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XMFDataPrincess (< 20)

The Road to Investing: Hey Old Boss, I Want My Money Back!!!

Recs

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September 08, 2010 – Comments (4) | RELATED TICKERS: AMZN , NFLX

A few blog posts back I asked for your opinion as to whether a parent saving for retirement and college could be serious about becoming an investor. (Mother: May I Invest Now?) This Community of Fools has taken time to help me navigate through various sites at the Fool and beyond, and I've learned about some great resources for the novice investor. At the risk of appearing stuck, however, I plan to spend time getting my personal finances in order before choosing that first stock. Besides, my CAPS picks are kind of pathetic except for some lucky hits, like Amazon and Netflix.

Packing the proverbial cardboard box at my last company, I took down the photos of the kids, popped the batteries out of the motion-sensitive singing hamster, wrapped up my Abby Normal soap-in-a-jar, and tossed out some of the more well-chewed pens. Careful not to take anything that was company property, I left behind the stapler, the 3-hole-punch, the pager, my 401k, some outdated tech manuals … my 401k???

When I chose my target date fund I intended to set-it-and-forget it, but not abandon it. My Netflix queue gets more respect. In fact I have two such accounts which have remained with previous employers over the course of fifteen years as I have never seen the point of moving them. I can still log into my accounts, and all the old money seems to be there … just not much new money.

Some years ago my oldest employer sent me a package after my departure, suggesting I take action on my 401k and even offering to provide some free advice. That made its way to the recycle bin about as fast as all of the other 'investor action' memos I received from them. But last week here at the Fool I approached a wise investor-type person who shared her opinion of this situation with me (as well as giving me a great new easy-to-follow title for my blog) and said that it's time for me to get some advice about an IRA rollover, especially since I'm probably paying fees on those 401k accounts. It’s possible that my old employers might even be making some money off of them, in which case it’s probably okay that I walked off with the electric pencil sharpener.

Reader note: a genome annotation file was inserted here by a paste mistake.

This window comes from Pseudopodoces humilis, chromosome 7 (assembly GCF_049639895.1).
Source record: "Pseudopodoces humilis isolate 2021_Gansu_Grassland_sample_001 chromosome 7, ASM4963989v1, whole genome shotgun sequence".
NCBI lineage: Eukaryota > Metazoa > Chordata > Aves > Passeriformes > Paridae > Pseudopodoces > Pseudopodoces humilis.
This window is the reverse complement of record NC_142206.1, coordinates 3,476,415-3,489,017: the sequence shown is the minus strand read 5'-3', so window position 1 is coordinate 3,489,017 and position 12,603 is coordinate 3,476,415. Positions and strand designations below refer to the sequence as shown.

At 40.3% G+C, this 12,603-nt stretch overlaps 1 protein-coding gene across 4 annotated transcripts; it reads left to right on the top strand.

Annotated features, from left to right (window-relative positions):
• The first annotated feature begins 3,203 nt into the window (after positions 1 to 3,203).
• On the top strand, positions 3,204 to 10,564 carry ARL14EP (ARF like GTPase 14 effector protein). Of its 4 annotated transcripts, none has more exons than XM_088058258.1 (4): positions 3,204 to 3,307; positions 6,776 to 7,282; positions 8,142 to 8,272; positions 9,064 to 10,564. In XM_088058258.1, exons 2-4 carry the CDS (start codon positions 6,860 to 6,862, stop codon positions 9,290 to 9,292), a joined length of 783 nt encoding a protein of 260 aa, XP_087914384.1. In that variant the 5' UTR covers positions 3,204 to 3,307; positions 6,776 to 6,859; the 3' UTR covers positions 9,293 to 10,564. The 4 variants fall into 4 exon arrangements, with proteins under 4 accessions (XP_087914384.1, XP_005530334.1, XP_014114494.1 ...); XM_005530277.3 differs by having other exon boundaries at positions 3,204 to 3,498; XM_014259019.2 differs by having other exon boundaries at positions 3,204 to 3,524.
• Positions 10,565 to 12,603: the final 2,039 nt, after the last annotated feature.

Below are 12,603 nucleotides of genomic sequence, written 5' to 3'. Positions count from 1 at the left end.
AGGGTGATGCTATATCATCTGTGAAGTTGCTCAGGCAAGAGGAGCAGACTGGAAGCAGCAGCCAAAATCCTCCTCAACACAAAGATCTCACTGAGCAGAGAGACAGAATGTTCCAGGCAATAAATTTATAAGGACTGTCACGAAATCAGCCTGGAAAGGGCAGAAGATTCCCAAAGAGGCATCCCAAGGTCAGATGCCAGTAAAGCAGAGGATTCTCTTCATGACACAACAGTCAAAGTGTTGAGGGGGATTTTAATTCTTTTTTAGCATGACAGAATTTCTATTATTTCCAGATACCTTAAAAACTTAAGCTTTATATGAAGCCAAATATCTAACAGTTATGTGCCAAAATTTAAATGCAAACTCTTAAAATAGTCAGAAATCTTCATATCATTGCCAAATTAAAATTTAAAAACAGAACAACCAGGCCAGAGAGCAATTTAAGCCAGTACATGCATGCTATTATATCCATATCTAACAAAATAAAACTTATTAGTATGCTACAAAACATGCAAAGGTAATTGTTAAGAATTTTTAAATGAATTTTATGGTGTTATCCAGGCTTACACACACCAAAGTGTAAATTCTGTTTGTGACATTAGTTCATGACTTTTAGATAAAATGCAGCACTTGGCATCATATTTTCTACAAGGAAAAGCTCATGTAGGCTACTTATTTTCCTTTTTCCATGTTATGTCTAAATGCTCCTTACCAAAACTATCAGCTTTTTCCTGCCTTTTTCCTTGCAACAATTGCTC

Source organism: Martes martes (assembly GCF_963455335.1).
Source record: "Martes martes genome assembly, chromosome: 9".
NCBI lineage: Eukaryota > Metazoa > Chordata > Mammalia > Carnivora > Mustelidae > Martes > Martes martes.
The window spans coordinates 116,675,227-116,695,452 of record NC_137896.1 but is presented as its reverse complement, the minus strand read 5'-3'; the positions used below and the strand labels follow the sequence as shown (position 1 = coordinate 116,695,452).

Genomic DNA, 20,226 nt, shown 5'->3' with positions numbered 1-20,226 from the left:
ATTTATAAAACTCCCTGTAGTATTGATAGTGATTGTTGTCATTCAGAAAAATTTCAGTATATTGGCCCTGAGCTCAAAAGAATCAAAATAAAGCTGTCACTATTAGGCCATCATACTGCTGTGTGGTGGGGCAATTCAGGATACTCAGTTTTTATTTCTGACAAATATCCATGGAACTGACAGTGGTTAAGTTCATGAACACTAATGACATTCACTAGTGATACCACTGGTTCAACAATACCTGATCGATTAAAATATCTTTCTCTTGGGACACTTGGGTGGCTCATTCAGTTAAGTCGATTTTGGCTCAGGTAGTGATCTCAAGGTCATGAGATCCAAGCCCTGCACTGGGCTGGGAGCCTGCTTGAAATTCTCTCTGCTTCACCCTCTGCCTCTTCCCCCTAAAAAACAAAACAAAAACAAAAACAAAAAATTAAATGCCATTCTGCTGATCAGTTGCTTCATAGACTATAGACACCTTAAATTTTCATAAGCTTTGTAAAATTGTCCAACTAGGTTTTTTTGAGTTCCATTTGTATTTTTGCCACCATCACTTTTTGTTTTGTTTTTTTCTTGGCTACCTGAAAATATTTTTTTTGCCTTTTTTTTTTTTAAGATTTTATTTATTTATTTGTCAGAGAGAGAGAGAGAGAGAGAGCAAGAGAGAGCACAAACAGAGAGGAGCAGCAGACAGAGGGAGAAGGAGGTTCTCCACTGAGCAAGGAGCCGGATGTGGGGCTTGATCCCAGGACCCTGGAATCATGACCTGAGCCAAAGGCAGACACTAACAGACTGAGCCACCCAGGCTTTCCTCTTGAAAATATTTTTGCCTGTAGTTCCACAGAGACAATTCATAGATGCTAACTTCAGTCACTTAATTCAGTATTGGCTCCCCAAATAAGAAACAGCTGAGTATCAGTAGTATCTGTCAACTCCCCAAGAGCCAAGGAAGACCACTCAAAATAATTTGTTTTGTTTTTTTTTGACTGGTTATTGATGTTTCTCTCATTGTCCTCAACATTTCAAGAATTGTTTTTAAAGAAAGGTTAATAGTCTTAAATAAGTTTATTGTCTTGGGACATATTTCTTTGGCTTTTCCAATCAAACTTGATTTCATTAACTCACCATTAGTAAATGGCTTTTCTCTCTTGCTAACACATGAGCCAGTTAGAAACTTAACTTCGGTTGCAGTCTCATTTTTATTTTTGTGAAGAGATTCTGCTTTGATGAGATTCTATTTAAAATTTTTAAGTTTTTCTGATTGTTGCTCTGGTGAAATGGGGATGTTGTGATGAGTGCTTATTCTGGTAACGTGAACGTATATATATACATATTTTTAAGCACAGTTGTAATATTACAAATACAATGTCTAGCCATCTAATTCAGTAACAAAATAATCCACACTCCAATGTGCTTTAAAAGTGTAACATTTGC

I'm going to try to check out some personal finance web sites, locate a good financial advisor fool, and keep you posted on my progress. Your comments are most welcome, and needed!

4 Comments – Post Your Own

#1) On September 08, 2010 at 4:04 PM, Melaschasm (53.80) wrote:

I like to roll my 401k plans into a traditional IRA so that I do not have any tax impact.  For me the big advantage of moving to an IRA is the ability to manage my money.  I usually do not like the mutual fund options in 401k plans, and a self directed IRA provides the flexibility I prefer.

Target date funds have some nice features, but I recommend shifting to an asset allocation method which does much the same thing.  I have been meaning to write an asset allocation blog, and once I do, I will post a copy here.

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#2) On September 08, 2010 at 8:18 PM, rd80 (98.38) wrote:

Here's how I attacked a rollover a few years ago.

Before you start looking for brokers or mutual fund managers, sort out what you've got.  Make a list of the old 401k's along with any traditional IRAs you may have and what's in them.

Now, lay out your options.  If you like the investment choices in you old 401k and the plan doesn't require you to roll out of it, keep it.  You can probably roll the money into your current employer's 401k plan if they have one - I would hope TMF has a plan with good options.  You can roll it into a single mutual fund IRA account if you only want one fund.  For the most invesment options, roll it in to a brokerage IRA account.  Keep in mind the 401k does offer some features, like the ability to take a loan, that you lose with an IRA.  In some cases, a 401k plan may have investment options not available outside the plan like a fund that's closed to new investors or seperately managed accounts.